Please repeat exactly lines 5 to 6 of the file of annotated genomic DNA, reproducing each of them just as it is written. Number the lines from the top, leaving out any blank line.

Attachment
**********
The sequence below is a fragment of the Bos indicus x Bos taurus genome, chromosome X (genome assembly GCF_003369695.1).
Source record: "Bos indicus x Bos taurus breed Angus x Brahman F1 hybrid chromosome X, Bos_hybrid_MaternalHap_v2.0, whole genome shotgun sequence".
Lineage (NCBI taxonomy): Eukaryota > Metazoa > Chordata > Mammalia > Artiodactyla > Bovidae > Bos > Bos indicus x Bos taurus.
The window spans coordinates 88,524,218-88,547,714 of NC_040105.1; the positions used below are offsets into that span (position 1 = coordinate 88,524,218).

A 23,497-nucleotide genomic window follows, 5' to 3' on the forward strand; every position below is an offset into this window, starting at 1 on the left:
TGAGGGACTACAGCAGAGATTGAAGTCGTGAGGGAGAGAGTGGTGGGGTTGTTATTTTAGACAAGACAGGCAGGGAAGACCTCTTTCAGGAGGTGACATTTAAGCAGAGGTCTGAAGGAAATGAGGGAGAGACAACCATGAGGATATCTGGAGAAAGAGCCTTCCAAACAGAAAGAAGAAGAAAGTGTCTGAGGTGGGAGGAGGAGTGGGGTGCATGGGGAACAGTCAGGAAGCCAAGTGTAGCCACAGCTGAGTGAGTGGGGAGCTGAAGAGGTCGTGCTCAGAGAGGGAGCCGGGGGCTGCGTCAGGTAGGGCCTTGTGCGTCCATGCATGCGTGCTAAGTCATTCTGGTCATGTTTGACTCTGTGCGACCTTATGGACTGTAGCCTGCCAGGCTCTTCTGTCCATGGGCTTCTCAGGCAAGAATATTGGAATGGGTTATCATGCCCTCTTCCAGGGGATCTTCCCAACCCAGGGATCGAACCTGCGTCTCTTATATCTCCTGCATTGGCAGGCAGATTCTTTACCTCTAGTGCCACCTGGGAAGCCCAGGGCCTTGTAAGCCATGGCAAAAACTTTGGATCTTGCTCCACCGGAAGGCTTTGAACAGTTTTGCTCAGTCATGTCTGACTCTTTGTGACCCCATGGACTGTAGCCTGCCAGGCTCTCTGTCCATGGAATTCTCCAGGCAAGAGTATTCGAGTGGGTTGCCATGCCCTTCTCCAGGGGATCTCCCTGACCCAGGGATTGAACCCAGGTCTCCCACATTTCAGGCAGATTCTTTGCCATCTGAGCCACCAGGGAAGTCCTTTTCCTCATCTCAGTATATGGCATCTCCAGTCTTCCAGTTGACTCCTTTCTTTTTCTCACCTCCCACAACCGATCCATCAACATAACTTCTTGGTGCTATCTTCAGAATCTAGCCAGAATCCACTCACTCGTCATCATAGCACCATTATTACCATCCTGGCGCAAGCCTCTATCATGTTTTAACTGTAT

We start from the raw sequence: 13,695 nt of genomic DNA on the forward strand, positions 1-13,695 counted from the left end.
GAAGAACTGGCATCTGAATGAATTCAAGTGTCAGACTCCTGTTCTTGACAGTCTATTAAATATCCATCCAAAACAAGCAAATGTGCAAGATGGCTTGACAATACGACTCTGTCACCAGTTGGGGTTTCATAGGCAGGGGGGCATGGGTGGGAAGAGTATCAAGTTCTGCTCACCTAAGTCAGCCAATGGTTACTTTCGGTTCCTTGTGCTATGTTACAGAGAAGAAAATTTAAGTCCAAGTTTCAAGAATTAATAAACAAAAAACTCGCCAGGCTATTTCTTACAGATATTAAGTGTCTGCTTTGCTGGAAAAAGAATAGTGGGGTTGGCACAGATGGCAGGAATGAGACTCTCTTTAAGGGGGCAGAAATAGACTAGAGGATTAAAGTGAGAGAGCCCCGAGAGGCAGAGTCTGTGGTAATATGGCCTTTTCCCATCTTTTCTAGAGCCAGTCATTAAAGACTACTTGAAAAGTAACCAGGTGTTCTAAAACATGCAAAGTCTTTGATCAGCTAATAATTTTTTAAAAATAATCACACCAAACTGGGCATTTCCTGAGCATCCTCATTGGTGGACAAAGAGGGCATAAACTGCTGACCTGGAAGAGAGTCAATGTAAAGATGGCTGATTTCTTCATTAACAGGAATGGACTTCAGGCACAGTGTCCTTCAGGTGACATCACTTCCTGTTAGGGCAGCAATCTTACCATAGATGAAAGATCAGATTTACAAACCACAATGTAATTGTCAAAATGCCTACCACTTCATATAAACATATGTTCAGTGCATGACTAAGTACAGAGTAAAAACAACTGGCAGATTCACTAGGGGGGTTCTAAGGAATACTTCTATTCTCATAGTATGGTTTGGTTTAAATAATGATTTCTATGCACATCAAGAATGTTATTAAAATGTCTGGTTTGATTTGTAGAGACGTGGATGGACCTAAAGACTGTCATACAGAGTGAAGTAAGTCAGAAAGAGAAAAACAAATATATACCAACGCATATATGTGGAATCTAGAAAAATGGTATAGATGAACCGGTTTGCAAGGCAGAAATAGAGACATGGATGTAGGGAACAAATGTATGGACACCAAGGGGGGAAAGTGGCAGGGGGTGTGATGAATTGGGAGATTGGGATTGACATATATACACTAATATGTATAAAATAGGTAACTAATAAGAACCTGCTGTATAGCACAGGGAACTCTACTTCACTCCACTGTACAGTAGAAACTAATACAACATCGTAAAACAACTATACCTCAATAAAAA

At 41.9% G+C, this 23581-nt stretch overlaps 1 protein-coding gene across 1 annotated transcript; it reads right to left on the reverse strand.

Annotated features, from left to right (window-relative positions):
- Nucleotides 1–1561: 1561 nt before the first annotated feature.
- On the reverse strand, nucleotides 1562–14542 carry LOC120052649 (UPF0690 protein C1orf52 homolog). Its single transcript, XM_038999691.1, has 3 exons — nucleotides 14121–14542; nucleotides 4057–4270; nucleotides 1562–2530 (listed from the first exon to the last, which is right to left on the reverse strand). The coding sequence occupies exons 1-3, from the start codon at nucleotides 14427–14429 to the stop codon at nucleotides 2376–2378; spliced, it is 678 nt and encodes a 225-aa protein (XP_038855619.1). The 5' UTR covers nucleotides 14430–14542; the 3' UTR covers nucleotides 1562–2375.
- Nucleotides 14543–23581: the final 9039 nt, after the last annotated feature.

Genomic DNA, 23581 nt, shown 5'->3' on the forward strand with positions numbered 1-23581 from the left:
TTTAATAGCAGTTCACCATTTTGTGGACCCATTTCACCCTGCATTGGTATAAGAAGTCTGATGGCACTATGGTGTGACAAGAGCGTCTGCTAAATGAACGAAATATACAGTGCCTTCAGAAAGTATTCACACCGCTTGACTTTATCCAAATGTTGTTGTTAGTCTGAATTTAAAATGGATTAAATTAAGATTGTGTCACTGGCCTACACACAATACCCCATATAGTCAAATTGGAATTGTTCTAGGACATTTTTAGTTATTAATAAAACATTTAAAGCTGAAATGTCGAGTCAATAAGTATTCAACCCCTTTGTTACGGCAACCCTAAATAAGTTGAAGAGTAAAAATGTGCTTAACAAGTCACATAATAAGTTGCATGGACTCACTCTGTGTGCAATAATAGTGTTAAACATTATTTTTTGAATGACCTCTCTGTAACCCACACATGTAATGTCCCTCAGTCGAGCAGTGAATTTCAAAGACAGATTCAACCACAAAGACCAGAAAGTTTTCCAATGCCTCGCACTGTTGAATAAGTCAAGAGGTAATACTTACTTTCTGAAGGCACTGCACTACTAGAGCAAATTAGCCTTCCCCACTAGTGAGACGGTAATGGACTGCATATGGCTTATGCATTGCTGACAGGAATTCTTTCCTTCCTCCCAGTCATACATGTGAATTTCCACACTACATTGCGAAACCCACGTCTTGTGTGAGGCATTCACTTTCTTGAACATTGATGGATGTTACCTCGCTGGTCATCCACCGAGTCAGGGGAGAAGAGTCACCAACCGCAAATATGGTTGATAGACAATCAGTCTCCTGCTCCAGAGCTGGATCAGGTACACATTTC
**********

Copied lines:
A 23,497-nucleotide genomic window follows, 5' to 3' on the forward strand; every position below is an offset into this window, starting at 1 on the left:
TGAGGGACTACAGCAGAGATTGAAGTCGTGAGGGAGAGAGTGGTGGGGTTGTTATTTTAGACAAGACAGGCAGGGAAGACCTCTTTCAGGAGGTGACATTTAAGCAGAGGTCTGAAGGAAATGAGGGAGAGACAACCATGAGGATATCTGGAGAAAGAGCCTTCCAAACAGAAAGAAGAAGAAAGTGTCTGAGGTGGGAGGAGGAGTGGGGTGCATGGGGAACAGTCAGGAAGCCAAGTGTAGCCACAGCTGAGTGAGTGGGGAGCTGAAGAGGTCGTGCTCAGAGAGGGAGCCGGGGGCTGCGTCAGGTAGGGCCTTGTGCGTCCATGCATGCGTGCTAAGTCATTCTGGTCATGTTTGACTCTGTGCGACCTTATGGACTGTAGCCTGCCAGGCTCTTCTGTCCATGGGCTTCTCAGGCAAGAATATTGGAATGGGTTATCATGCCCTCTTCCAGGGGATCTTCCCAACCCAGGGATCGAACCTGCGTCTCTTATATCTCCTGCATTGGCAGGCAGATTCTTTACCTCTAGTGCCACCTGGGAAGCCCAGGGCCTTGTAAGCCATGGCAAAAACTTTGGATCTTGCTCCACCGGAAGGCTTTGAACAGTTTTGCTCAGTCATGTCTGACTCTTTGTGACCCCATGGACTGTAGCCTGCCAGGCTCTCTGTCCATGGAATTCTCCAGGCAAGAGTATTCGAGTGGGTTGCCATGCCCTTCTCCAGGGGATCTCCCTGACCCAGGGATTGAACCCAGGTCTCCCACATTTCAGGCAGATTCTTTGCCATCTGAGCCACCAGGGAAGTCCTTTTCCTCATCTCAGTATATGGCATCTCCAGTCTTCCAGTTGACTCCTTTCTTTTTCTCACCTCCCACAACCGATCCATCAACATAACTTCTTGGTGCTATCTTCAGAATCTAGCCAGAATCCACTCACTCGTCATCATAGCACCATTATTACCATCCTGGCGCAAGCCTCTATCATGTTTTAACTGTAT